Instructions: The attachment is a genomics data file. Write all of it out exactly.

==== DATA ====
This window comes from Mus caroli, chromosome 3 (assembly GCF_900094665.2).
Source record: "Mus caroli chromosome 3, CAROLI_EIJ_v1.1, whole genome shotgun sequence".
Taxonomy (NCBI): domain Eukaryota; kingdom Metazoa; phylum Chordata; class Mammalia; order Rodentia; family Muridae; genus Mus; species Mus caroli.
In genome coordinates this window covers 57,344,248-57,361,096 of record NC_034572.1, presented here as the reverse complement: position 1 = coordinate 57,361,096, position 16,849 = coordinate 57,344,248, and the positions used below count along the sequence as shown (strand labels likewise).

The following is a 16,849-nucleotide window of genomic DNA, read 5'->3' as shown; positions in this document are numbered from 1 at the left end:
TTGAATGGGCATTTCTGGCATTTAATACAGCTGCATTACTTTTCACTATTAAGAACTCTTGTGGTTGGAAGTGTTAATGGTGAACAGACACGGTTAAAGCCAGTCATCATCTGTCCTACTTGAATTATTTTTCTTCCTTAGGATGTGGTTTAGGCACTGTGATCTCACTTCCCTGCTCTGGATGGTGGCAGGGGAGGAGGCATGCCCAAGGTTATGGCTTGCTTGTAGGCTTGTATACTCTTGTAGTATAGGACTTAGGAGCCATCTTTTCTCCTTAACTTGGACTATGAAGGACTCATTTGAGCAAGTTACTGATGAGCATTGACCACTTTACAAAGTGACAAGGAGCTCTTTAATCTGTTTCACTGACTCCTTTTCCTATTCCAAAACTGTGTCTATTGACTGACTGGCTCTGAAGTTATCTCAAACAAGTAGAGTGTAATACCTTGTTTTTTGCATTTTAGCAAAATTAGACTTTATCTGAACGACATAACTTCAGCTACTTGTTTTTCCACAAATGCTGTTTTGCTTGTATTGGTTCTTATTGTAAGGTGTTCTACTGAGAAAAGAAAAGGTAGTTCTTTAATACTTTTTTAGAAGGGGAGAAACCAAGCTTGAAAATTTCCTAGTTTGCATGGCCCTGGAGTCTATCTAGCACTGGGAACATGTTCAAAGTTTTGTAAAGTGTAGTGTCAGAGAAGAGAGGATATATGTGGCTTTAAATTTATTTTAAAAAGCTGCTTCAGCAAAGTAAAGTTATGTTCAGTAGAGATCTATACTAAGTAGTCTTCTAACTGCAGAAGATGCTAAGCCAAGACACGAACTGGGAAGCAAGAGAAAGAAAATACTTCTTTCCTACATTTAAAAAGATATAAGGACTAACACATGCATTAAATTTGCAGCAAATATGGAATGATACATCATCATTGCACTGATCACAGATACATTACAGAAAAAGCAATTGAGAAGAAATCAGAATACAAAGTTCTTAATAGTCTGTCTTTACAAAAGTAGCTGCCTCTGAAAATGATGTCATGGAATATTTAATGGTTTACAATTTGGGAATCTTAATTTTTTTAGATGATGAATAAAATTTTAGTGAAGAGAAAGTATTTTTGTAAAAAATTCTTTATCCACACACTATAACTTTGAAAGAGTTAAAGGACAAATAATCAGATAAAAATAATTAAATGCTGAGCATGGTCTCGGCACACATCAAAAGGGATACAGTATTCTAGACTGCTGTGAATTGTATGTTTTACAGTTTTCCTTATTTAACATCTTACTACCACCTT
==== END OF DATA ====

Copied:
This window comes from Mus caroli, chromosome 3 (assembly GCF_900094665.2).
Source record: "Mus caroli chromosome 3, CAROLI_EIJ_v1.1, whole genome shotgun sequence".
Taxonomy (NCBI): domain Eukaryota; kingdom Metazoa; phylum Chordata; class Mammalia; order Rodentia; family Muridae; genus Mus; species Mus caroli.
In genome coordinates this window covers 57,344,248-57,361,096 of record NC_034572.1, presented here as the reverse complement: position 1 = coordinate 57,361,096, position 16,849 = coordinate 57,344,248, and the positions used below count along the sequence as shown (strand labels likewise).

The following is a 16,849-nucleotide window of genomic DNA, read 5'->3' as shown; positions in this document are numbered from 1 at the left end:
TTGAATGGGCATTTCTGGCATTTAATACAGCTGCATTACTTTTCACTATTAAGAACTCTTGTGGTTGGAAGTGTTAATGGTGAACAGACACGGTTAAAGCCAGTCATCATCTGTCCTACTTGAATTATTTTTCTTCCTTAGGATGTGGTTTAGGCACTGTGATCTCACTTCCCTGCTCTGGATGGTGGCAGGGGAGGAGGCATGCCCAAGGTTATGGCTTGCTTGTAGGCTTGTATACTCTTGTAGTATAGGACTTAGGAGCCATCTTTTCTCCTTAACTTGGACTATGAAGGACTCATTTGAGCAAGTTACTGATGAGCATTGACCACTTTACAAAGTGACAAGGAGCTCTTTAATCTGTTTCACTGACTCCTTTTCCTATTCCAAAACTGTGTCTATTGACTGACTGGCTCTGAAGTTATCTCAAACAAGTAGAGTGTAATACCTTGTTTTTTGCATTTTAGCAAAATTAGACTTTATCTGAACGACATAACTTCAGCTACTTGTTTTTCCACAAATGCTGTTTTGCTTGTATTGGTTCTTATTGTAAGGTGTTCTACTGAGAAAAGAAAAGGTAGTTCTTTAATACTTTTTTAGAAGGGGAGAAACCAAGCTTGAAAATTTCCTAGTTTGCATGGCCCTGGAGTCTATCTAGCACTGGGAACATGTTCAAAGTTTTGTAAAGTGTAGTGTCAGAGAAGAGAGGATATATGTGGCTTTAAATTTATTTTAAAAAGCTGCTTCAGCAAAGTAAAGTTATGTTCAGTAGAGATCTATACTAAGTAGTCTTCTAACTGCAGAAGATGCTAAGCCAAGACACGAACTGGGAAGCAAGAGAAAGAAAATACTTCTTTCCTACATTTAAAAAGATATAAGGACTAACACATGCATTAAATTTGCAGCAAATATGGAATGATACATCATCATTGCACTGATCACAGATACATTACAGAAAAAGCAATTGAGAAGAAATCAGAATACAAAGTTCTTAATAGTCTGTCTTTACAAAAGTAGCTGCCTCTGAAAATGATGTCATGGAATATTTAATGGTTTACAATTTGGGAATCTTAATTTTTTTAGATGATGAATAAAATTTTAGTGAAGAGAAAGTATTTTTGTAAAAAATTCTTTATCCACACACTATAACTTTGAAAGAGTTAAAGGACAAATAATCAGATAAAAATAATTAAATGCTGAGCATGGTCTCGGCACACATCAAAAGGGATACAGTATTCTAGACTGCTGTGAATTGTATGTTTTACAGTTTTCCTTATTTAACATCTTACTACCACCTT